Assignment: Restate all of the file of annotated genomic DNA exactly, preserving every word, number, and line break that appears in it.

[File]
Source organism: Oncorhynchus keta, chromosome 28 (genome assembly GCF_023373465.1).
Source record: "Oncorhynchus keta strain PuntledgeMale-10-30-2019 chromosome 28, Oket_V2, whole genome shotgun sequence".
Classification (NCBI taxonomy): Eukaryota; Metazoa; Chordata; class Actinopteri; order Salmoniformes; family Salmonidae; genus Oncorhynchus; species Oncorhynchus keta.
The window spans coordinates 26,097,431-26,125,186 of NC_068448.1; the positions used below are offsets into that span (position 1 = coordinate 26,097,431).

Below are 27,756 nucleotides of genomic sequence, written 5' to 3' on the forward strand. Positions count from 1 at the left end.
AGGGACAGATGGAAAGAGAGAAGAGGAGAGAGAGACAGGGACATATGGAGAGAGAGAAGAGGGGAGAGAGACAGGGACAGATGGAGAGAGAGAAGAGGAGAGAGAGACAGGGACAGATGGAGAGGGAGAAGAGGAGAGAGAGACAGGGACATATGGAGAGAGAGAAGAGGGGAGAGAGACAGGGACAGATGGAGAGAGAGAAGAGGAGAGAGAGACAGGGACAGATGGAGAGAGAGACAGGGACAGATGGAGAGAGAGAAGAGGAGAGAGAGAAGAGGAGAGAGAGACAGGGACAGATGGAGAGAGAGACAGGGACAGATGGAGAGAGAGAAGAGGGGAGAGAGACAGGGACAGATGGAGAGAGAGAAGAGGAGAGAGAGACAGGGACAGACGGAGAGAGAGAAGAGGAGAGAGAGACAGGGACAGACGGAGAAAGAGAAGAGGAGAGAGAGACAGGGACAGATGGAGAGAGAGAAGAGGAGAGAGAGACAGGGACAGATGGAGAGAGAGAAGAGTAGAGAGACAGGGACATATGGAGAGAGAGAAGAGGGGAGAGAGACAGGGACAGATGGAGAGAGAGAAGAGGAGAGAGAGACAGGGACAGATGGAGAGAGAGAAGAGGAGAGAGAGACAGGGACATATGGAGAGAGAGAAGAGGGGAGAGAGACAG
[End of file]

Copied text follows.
Source organism: Oncorhynchus keta, chromosome 28 (genome assembly GCF_023373465.1).
Source record: "Oncorhynchus keta strain PuntledgeMale-10-30-2019 chromosome 28, Oket_V2, whole genome shotgun sequence".
Classification (NCBI taxonomy): Eukaryota; Metazoa; Chordata; class Actinopteri; order Salmoniformes; family Salmonidae; genus Oncorhynchus; species Oncorhynchus keta.
The window spans coordinates 26,097,431-26,125,186 of NC_068448.1; the positions used below are offsets into that span (position 1 = coordinate 26,097,431).

Below are 27,756 nucleotides of genomic sequence, written 5' to 3' on the forward strand. Positions count from 1 at the left end.
AGGGACAGATGGAAAGAGAGAAGAGGAGAGAGAGACAGGGACATATGGAGAGAGAGAAGAGGGGAGAGAGACAGGGACAGATGGAGAGAGAGAAGAGGAGAGAGAGACAGGGACAGATGGAGAGGGAGAAGAGGAGAGAGAGACAGGGACATATGGAGAGAGAGAAGAGGGGAGAGAGACAGGGACAGATGGAGAGAGAGAAGAGGAGAGAGAGACAGGGACAGATGGAGAGAGAGACAGGGACAGATGGAGAGAGAGAAGAGGAGAGAGAGAAGAGGAGAGAGAGACAGGGACAGATGGAGAGAGAGACAGGGACAGATGGAGAGAGAGAAGAGGGGAGAGAGACAGGGACAGATGGAGAGAGAGAAGAGGAGAGAGAGACAGGGACAGACGGAGAGAGAGAAGAGGAGAGAGAGACAGGGACAGACGGAGAAAGAGAAGAGGAGAGAGAGACAGGGACAGATGGAGAGAGAGAAGAGGAGAGAGAGACAGGGACAGATGGAGAGAGAGAAGAGTAGAGAGACAGGGACATATGGAGAGAGAGAAGAGGGGAGAGAGACAGGGACAGATGGAGAGAGAGAAGAGGAGAGAGAGACAGGGACAGATGGAGAGAGAGAAGAGGAGAGAGAGACAGGGACATATGGAGAGAGAGAAGAGGGGAGAGAGACAG